French Presidential Candidates Vary in Views on Sanctions Against Russia and Oligarchs

A luxury cruiser moored near Marseille and owned by a company linked to a sanctioned Putin ally has been seized by French authorities as part of the response to the invasion of Ukraine.   (Photo by Nicolas Tucat/AFP via Getty Images)

A luxury cruiser moored near Marseille and owned by a company linked to a sanctioned Putin ally has been seized by French authorities as part of the response to the invasion of Ukraine. (Photo by Nicolas Tucat/AFP via Getty Images)

Paris (CNSNews.com) – The presidential campaign in France is being dominated by Russia’s invasion of Ukraine, with candidates being pressed on their position on the war, and on the punitive sanctions being imposed against Moscow and targeting Russian oligarchs with assets in Europe.

President Emmanuel Macron, who waited until last week before announcing his candidacy in next month’s election, told parliament that sanctions will impact “Russian personalities, including the highest leaders of the Russian Federation.”

Bruno Le Maire, economy minister and a close ally of Macron’s, told media that the aim was “to cause the collapse of the Russian economy.”

The European Union has imposed sanctions against some 680 Russian individuals and 53 entities, freezing their assets and banning them from travel to the E.U.

E.U. sanctions also target wealthy Russian businessmen who have chosen to live, invest, open bank accounts, or buy luxurious residences in France.

The government this week froze oligarchs’ assets in France including yachts and cruisers berthed in Mediterranean ports.

Republican presidential candidate Valérie Pécresse welcomed the actions, telling France Inter radio that it was important to do everything possible to “cause an electric shock,” adding that she was in favor of “sanctions targeting Russia to stop the offensive.” She has called for the measures to go further than they have already.

By contrast Marine Le Pen, presidential candidate for the far-right National Rally, voiced skepticism about the sanctions, calling them inefficient.

Le Pen criticized as “irresponsible” Le Maire comments about causing the collapse of Russian economy.

“These are words of war” she said in televised comments, reminding viewers that France was not a “co-belligerent.”

Le Pen has associated herself closely with President Vladimir Putin in the past, but of late has become somewhat more critical of his actions.

After the Ukraine invasion, she said, “I consider that what he did is very reprehensible. Therefore, it partly changes the vision that I can have of him.”

“Putin has a relentless will,” Le Pen told the  BFM TV channel. “I think that when you are faced with a great nation like Russia, it must at the same time fear you but also be respected.”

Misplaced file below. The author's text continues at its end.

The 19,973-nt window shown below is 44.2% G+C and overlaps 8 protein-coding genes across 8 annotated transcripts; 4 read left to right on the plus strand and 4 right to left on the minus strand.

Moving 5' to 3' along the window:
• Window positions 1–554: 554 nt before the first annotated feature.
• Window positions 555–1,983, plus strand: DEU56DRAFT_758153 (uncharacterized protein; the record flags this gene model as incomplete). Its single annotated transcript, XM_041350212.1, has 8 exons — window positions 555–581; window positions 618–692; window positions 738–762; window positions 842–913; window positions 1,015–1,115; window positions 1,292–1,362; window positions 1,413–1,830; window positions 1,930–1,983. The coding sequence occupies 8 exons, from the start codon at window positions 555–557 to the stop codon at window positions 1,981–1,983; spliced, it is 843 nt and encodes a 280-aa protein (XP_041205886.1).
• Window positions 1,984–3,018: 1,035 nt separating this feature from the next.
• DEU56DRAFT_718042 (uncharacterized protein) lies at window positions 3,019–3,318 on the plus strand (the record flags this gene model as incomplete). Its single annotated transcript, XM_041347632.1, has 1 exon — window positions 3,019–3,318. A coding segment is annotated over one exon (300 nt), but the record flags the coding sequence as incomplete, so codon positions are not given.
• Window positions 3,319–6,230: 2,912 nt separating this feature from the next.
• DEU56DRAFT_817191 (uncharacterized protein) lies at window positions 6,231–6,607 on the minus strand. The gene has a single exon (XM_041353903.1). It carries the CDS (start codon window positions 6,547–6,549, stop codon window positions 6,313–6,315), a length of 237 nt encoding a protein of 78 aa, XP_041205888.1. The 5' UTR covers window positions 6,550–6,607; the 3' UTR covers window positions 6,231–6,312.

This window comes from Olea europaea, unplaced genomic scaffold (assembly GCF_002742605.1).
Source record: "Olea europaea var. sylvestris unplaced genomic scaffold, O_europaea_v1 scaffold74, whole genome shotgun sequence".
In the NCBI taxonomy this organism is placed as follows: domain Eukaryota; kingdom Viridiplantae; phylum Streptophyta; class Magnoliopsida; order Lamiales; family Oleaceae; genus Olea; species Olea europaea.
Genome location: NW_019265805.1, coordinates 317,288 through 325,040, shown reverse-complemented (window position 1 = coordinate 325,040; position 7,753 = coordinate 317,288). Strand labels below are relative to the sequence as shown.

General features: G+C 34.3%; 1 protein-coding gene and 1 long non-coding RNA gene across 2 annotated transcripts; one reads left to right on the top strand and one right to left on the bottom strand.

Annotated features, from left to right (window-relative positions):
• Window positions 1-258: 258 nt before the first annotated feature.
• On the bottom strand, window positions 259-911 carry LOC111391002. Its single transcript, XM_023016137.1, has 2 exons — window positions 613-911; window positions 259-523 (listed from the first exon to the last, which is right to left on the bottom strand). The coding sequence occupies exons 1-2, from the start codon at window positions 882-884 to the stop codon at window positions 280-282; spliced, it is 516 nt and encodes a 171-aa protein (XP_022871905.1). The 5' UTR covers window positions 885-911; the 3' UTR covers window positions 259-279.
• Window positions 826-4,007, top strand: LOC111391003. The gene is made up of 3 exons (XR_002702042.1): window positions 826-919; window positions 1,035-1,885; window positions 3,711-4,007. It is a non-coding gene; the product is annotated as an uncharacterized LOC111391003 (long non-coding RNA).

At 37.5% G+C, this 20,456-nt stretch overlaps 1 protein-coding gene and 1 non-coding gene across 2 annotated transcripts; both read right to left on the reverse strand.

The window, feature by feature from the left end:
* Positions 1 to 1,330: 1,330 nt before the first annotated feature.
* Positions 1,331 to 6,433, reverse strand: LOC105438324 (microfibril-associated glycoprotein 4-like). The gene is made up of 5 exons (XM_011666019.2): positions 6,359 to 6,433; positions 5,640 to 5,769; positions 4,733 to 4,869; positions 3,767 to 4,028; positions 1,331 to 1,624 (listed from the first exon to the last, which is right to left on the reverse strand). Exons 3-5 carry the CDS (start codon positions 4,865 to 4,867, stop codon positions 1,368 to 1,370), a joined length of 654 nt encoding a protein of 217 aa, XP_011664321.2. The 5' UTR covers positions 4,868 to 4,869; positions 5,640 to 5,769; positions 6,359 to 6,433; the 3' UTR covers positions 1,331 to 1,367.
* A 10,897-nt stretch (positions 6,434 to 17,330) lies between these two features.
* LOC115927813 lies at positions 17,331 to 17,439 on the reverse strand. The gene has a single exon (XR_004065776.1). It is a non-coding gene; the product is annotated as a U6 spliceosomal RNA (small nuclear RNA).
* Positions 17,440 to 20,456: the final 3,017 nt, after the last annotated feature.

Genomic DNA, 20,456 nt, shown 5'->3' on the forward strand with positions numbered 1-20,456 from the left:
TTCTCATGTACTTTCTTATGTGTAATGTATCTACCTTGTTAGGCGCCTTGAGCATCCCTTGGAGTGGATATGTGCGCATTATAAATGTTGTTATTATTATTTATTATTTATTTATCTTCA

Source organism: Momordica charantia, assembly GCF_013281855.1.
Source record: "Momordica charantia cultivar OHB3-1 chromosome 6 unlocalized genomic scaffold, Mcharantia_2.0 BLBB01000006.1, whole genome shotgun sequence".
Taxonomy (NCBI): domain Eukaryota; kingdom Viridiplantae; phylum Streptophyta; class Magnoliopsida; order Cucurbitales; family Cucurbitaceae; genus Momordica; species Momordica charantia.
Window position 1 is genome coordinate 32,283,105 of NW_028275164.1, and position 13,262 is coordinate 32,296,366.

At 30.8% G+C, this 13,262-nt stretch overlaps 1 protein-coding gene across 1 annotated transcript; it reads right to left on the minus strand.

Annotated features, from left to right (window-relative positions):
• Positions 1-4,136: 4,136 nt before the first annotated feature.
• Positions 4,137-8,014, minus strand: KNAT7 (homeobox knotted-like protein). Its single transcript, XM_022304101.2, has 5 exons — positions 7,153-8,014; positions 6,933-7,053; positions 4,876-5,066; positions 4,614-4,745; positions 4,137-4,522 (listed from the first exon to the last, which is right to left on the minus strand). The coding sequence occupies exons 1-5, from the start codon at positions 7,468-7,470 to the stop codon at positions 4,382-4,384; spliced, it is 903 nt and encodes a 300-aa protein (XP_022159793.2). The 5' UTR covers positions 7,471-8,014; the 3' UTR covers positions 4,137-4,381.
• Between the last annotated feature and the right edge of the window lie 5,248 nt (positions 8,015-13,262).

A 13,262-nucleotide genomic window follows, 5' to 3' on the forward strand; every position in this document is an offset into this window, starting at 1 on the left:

“Apparently Russia doesn’t fear the E.U., and at the same time Russia gets no respect from the E.U.”

National Rally leader Marine Le Pen at the Kremlin with President Vladimir Putin in March 2017. (Photo by Mikhail Klimentyev/AFP via Getty Images)

National Rally leader Marine Le Pen at the Kremlin with President Vladimir Putin in March 2017. (Photo by Mikhail Klimentyev/AFP via Getty Images)

Members of Le Pen’s campaign staff in various parts of the country were reportedly ordered to destroy campaign leaflets which featured a picture of Le Pen with Putin, taken during her 2017 presidential campaign. (Le Pen made it to the second-round runoff in 2017, but was roundly defeated by Macron.)

National-level party officials told media, however, that the move was an “isolated local initiative.”

They also said the leaflets, more than a million copies of which had been printed, had already been delivered to local federations at the beginning of February, and had mostly been distributed.

Meanwhile minor candidates have varying views on sanctions, and their effectiveness as a tool to change Putin’s policies.

“We must completely isolate Russia from the international community,” said Greens presidential candidate Yannick Jadot, who joined a demonstration in front of the Russian Embassy in Paris.

Jadot said it was necessary to “confiscate all the assets, all the heritage of the Russian oligarchs who are in the E.U.,” and added that he favors sanctions against Russian ally Belarus as well.

Campaigning in western France, Communist Party candidate Fabien Roussel went further, calling for villas of Russian oligarchs, typically only used for short periods each year, to be “requisitioned to house Ukrainian refugees who are fleeing the war. At least they will have a use!”

Roussel said doing that might stop Putin, “this zealous servant of billionaires who enrich themselves on the backs of Russian people.”

Jean-Luc Mélenchon, candidate for the leftist Rebellious France movement, said he believed sanctions were “useless, except to make life more difficult, perhaps for certain Russians for not long, but in any case for us in France.”

Eric Zemmour, candidate for the far-right Reconquest Party and viewed as the candidate most sympathetic to Russian positions, said he opposed sanctions, and did not believe they would be effective.

Zemmour has also said that Ukrainian refugees who have fled to Poland should return to Ukraine after the war. He suggests helping Ukraine, to avoid “destabilizing France, already overwhelmed by immigration.”

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